Unless there's a sudden change of heart, George W. Bush won't be speaking to the state GOP convention in Houston. That's not news. But in the rush of coverage, nobody stopped to try to figure out why the candidate decided to ignore his own tribe.
There was a faction talking, with a fair amount of fact to back up their view, about the Guv thumbing his nose at a faction of his party he's not crazy about. Another faction leapt to his defense, saying it won't be harmful to the campaign if Bush skips the hoedown. That could also be true.
But pretend you're an advisor to the governor's presidential campaign. You're sitting in a scheduling meeting with the media staff and the campaign manager and all those folks, and the next item up for consideration is the upcoming GOP state convention.
Whoever is gonna make the final recommendation to the boss looks at you and says, simply, "Why in the world would we send him into that mess?" And why would they?
Try to find an advantage in making such an appearance. And don't forget to worry over the gazillion reasons to instead hide under Sam Houston's four-poster bed back at the Mansion.
• National and local reporters covering the event in the governor's home state would see him speak to a crowd of supporters that is just crazy about him. They would also get to talk to whatever sign-carrying protesters were standing outside the event, which is certain to attract people who don't like Bush, and people who want to be on TV. Anything interesting they had to say would end up in reports somewhere near the phrase "Even in his own state, Bush has detractors..."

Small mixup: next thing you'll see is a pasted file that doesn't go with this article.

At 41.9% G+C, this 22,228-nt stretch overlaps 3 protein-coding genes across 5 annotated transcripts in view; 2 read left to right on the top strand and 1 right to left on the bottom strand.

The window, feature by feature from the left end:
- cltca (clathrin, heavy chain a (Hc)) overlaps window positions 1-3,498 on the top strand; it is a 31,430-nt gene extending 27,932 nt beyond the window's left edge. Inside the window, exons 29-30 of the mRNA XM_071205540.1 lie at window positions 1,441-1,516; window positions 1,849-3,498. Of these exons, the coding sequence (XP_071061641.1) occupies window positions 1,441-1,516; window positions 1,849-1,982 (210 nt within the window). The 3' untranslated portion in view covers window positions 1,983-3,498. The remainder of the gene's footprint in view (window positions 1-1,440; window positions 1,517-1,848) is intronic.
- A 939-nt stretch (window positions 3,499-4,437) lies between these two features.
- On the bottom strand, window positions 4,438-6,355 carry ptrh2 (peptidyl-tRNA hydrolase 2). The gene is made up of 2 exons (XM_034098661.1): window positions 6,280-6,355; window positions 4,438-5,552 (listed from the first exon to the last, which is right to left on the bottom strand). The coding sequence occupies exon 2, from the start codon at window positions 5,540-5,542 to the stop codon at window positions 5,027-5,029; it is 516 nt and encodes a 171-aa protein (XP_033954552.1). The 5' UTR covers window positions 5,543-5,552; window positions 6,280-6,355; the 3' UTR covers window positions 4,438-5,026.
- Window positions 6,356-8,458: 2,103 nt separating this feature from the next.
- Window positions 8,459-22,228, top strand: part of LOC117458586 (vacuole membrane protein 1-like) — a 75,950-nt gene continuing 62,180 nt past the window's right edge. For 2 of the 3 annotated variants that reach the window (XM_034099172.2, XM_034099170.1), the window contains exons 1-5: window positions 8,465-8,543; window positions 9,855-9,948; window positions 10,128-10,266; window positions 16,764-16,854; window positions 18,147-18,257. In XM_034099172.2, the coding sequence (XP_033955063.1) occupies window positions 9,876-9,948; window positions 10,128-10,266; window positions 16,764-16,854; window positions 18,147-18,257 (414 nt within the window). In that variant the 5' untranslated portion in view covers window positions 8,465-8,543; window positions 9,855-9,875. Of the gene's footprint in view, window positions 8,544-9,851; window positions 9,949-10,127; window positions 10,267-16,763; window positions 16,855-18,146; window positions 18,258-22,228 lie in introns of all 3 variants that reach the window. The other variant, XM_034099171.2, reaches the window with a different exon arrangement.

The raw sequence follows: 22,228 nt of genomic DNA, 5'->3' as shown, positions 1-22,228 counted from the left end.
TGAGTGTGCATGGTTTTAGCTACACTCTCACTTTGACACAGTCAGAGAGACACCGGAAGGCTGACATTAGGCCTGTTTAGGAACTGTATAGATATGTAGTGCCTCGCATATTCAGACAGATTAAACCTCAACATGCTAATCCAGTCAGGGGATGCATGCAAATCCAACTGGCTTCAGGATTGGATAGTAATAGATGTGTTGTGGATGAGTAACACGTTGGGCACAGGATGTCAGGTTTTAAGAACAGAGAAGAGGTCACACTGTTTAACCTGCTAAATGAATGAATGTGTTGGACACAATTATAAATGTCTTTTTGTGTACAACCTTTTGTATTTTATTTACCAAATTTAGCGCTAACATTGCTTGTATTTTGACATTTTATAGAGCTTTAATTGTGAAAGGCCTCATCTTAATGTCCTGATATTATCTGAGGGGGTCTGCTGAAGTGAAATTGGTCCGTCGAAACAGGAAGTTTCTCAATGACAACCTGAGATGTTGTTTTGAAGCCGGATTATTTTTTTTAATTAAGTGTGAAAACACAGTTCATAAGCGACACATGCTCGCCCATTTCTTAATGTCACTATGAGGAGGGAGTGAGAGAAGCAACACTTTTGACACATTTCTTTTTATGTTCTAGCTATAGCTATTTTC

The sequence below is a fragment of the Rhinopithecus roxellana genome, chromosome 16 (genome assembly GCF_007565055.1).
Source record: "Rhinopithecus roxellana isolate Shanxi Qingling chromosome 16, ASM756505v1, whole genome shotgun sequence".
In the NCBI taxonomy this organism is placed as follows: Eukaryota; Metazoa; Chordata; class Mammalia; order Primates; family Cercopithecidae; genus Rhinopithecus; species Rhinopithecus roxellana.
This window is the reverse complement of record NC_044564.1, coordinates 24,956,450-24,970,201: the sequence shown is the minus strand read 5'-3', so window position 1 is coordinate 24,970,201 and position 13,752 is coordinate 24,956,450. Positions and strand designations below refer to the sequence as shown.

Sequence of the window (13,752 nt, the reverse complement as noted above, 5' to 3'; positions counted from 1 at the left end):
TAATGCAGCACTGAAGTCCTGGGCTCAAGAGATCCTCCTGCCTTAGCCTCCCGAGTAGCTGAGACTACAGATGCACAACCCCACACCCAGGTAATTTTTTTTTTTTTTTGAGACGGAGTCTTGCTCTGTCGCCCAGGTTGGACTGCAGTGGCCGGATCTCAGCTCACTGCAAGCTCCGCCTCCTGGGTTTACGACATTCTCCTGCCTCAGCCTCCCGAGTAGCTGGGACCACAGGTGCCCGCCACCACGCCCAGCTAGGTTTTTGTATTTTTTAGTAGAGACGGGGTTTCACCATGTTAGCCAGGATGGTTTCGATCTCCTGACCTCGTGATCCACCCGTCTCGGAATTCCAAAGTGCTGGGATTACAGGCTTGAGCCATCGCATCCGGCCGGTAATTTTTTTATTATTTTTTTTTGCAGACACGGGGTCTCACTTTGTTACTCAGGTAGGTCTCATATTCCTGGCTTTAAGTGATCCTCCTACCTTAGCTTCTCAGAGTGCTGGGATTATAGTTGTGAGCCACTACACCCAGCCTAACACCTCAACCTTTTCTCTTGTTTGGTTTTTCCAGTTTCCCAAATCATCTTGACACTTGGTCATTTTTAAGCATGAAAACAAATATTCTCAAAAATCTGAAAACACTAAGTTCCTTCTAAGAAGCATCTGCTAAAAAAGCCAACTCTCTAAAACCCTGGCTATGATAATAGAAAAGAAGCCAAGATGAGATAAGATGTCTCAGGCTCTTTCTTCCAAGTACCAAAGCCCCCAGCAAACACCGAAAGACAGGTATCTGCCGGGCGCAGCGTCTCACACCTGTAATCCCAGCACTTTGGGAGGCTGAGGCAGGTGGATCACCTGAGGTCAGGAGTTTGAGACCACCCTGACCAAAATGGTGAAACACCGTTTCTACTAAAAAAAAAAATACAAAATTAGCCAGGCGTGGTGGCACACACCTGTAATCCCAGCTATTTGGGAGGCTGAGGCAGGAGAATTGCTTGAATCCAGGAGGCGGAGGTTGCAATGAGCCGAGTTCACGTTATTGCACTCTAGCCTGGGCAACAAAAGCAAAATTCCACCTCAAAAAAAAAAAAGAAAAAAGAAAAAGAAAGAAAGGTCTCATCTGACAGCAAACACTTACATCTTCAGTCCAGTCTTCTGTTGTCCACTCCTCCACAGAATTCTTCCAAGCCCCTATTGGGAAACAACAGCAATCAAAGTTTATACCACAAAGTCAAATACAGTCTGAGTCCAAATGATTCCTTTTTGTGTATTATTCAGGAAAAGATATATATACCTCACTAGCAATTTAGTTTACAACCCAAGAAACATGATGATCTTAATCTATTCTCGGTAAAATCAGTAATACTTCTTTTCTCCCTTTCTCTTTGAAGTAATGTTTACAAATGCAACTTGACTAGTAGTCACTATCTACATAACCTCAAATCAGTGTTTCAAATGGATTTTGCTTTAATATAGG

• The national spotlight would turn, inevitably, to the platform under consideration at the convention. Pick something a consultant would not want a candidate to talk about, and it's probably in that candidate's party platform. Bush already will have a few days of coverage on whether he supports the national platform that will be approved later this summer. Why go through the paddle line twice?
• The party faithful are what's called a "red-meat crowd." Go in and fire them up, and you become a content provider for the Democrats. They'll pick out everything that appealed to the carnivores and hold it high to fire up the vegetarians. Go in and play it safe, on the other hand, and you get Republicans bemoaning a watered-down campaign. Plus, why go talk to the hometown crowd unless the object of the talk is to get them all lathered up? With just five months to go, there is little time left in the presidential campaign for courtesy appearances.
• Bush and other moderates have had a rough time at previous state conventions, the last several of which were controlled by social conservatives. In 1996, the state party threatened to take national delegate status away from U.S. Sen. Kay Bailey Hutchison to protest some of her votes; this year, because of a rule change, Bush won't have any say in which Texans do and don't go to the national GOP convention. Why reward the people who produced that trouble with an opportunity to produce more? And why open the candidate to questions about all that bad blood, even though things might be different now? It's not so much that anything would happen, but the risk of it is reason enough.
Back now to the fantasy meeting: Bush can get on television, if he wants to, just about anywhere in the country. His campaign has a particular talent for reducing the risks in public appearances, limiting unpleasant questions, controlling the environments where Bush is photographed or filmed, even approving signs carried by people at rallies. Why mess with Houston, where the risks are higher and the rewards of an appearance are so elusive?